It's been a busy bat season for Lincoln’s Animal Control officers: So far this month, they’ve responded to 110 calls to help homeowners capture the critters.
And that’s after an equally active August, when they were dispatched 417 times — nearly four times the number of calls in July.
“It’s a big jump,” said Steve Beal, director of Animal Control. “It went through the roof.”
But the number of confirmed rabid bats in Lincoln is down over last year. Of the 316 animals that his office had examined by the Nebraska Veterinary Diagnostic Center, three bats — captured between July 30 and Aug. 30 — tested positive.
Last year in Lincoln, 12 bats tested positive, Beal said.
Statewide, 15 animals — a dozen bats and three skunks — have tested positive so far this year, according to the state Department of Health and Human Services. Last year, the state recorded 22 cases — most of them bats, but also other animals, including a horse, cow and cat.
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Despite the drop in positive cases, Beal encouraged homeowners to keep calling for animal control officers to capture the bats for testing. If residents wake to a bat in their bedroom, they might not know if they’ve been bitten or otherwise exposed. And if they just shoo the bat out of the house, they’ll never know if it carried a disease.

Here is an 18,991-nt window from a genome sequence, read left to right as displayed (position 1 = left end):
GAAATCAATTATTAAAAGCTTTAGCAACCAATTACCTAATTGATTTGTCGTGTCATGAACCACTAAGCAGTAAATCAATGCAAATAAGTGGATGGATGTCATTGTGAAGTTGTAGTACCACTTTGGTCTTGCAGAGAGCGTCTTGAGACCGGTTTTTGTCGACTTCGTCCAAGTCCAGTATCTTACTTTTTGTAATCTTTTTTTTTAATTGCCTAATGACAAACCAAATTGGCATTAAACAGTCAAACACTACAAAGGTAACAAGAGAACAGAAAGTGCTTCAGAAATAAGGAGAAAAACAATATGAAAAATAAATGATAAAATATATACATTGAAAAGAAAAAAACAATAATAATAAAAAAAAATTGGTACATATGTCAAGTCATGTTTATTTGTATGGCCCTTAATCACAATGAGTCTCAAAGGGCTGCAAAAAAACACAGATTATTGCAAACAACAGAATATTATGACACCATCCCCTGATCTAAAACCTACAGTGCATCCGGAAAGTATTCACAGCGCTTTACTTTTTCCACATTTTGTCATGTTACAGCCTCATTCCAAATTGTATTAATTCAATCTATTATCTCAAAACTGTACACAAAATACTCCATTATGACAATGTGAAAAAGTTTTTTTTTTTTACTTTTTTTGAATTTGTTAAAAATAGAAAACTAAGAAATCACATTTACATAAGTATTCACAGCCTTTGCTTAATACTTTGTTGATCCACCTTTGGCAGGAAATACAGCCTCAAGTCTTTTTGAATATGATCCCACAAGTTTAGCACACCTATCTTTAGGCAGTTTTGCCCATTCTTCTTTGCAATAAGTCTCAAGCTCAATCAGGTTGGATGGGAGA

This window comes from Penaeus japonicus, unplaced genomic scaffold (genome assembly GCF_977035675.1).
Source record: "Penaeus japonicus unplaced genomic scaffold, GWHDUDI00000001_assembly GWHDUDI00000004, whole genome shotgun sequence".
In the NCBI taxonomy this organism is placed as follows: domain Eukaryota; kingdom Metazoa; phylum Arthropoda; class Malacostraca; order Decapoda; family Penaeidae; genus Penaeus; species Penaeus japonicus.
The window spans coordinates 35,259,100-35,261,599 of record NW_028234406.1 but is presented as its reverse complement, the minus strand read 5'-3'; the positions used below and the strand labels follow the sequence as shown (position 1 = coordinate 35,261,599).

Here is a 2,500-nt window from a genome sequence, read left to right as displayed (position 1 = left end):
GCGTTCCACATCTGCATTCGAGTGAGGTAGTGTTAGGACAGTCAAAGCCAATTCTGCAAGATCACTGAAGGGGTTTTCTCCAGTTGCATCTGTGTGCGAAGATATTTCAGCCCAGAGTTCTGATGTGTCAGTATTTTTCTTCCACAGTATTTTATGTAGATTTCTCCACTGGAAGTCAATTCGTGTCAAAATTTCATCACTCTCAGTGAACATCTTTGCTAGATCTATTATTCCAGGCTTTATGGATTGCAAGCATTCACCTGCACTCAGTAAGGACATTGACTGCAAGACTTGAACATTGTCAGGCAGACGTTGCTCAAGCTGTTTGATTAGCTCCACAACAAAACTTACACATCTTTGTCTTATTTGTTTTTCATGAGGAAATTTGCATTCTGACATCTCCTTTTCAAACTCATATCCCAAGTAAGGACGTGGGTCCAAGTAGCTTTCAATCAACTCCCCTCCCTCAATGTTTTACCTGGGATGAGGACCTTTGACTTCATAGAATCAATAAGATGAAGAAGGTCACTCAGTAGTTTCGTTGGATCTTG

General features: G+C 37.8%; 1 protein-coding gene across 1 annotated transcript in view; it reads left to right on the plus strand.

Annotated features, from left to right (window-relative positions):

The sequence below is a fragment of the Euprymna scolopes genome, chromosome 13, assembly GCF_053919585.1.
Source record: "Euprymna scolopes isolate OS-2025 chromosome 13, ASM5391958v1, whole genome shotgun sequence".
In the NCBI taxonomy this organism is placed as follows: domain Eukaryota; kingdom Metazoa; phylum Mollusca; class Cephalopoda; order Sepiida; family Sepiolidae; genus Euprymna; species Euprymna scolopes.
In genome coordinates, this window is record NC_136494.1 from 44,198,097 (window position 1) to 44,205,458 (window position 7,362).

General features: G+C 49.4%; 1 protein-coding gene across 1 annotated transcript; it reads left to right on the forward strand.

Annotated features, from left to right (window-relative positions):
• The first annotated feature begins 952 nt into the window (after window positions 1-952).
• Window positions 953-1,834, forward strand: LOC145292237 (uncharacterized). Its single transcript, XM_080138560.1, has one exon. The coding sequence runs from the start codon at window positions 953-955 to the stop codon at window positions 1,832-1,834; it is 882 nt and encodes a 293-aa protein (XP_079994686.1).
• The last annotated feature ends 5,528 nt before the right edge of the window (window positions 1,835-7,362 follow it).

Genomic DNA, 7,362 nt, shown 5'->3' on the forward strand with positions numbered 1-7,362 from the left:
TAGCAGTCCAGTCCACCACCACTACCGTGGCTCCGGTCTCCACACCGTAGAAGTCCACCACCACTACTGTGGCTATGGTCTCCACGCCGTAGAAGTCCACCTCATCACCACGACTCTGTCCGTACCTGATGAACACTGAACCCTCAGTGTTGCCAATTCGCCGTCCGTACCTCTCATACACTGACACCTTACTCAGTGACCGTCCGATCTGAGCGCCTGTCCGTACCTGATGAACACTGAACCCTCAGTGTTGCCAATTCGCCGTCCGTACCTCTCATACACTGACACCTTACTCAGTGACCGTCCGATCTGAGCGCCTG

That could be a deadly decision. “If you let the virus go unchecked, the results could be fatal. You’re better safe than sorry.”
Here’s how it should work, Beal said: If there’s a bat in a room, leave and shut the door. Call Animal Control, and an officer will use a makeshift trap — often a coffee can or Cool Whip container — to snag the bat and deliver it to the University of Nebraska-Lincoln East Campus to have its brain tissue tested.
Animal Control typically gets the test results back in 24 hours. If it’s negative, an officer will follow up with the person potentially exposed. If it’s positive for rabies, the program supervisor of the county’s Communicable Disease Program will contact the victim and urge immediate medical attention.
That’s happened once this year in Lincoln, after a person was exposed to a rabid bat Aug. 26. Statewide, four people, two cats and two dogs have been exposed to the virus so far this year.